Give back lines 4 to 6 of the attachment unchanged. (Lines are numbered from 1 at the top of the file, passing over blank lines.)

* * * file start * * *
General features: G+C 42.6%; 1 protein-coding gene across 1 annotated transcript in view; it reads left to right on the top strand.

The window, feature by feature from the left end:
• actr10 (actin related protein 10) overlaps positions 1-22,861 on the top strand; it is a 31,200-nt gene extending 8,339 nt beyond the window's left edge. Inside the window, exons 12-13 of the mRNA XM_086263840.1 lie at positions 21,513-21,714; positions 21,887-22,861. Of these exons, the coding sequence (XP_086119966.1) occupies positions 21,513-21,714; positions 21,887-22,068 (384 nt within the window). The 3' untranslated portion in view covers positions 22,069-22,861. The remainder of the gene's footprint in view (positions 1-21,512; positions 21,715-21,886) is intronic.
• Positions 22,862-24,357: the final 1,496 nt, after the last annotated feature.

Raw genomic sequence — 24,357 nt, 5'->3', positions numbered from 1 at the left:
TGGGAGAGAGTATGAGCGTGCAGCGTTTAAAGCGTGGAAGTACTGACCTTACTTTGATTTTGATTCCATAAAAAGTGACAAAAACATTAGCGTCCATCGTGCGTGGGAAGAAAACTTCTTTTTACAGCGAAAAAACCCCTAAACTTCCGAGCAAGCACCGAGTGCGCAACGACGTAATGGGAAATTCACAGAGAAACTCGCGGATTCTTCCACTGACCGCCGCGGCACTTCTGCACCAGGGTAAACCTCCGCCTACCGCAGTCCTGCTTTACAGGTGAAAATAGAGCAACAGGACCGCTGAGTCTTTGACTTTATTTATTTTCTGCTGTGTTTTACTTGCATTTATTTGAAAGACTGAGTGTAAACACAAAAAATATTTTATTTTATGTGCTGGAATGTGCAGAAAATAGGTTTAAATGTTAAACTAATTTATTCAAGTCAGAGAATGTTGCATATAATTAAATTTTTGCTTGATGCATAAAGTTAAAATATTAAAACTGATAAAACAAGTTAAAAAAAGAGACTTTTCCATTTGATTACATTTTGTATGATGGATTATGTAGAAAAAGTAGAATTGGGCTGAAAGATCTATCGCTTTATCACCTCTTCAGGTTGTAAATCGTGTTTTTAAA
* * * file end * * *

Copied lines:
• Positions 22,862-24,357: the final 1,496 nt, after the last annotated feature.

Raw genomic sequence — 24,357 nt, 5'->3', positions numbered from 1 at the left:
TGGGAGAGAGTATGAGCGTGCAGCGTTTAAAGCGTGGAAGTACTGACCTTACTTTGATTTTGATTCCATAAAAAGTGACAAAAACATTAGCGTCCATCGTGCGTGGGAAGAAAACTTCTTTTTACAGCGAAAAAACCCCTAAACTTCCGAGCAAGCACCGAGTGCGCAACGACGTAATGGGAAATTCACAGAGAAACTCGCGGATTCTTCCACTGACCGCCGCGGCACTTCTGCACCAGGGTAAACCTCCGCCTACCGCAGTCCTGCTTTACAGGTGAAAATAGAGCAACAGGACCGCTGAGTCTTTGACTTTATTTATTTTCTGCTGTGTTTTACTTGCATTTATTTGAAAGACTGAGTGTAAACACAAAAAATATTTTATTTTATGTGCTGGAATGTGCAGAAAATAGGTTTAAATGTTAAACTAATTTATTCAAGTCAGAGAATGTTGCATATAATTAAATTTTTGCTTGATGCATAAAGTTAAAATATTAAAACTGATAAAACAAGTTAAAAAAAGAGACTTTTCCATTTGATTACATTTTGTATGATGGATTATGTAGAAAAAGTAGAATTGGGCTGAAAGATCTATCGCTTTATCACCTCTTCAGGTTGTAAATCGTGTTTTTAAA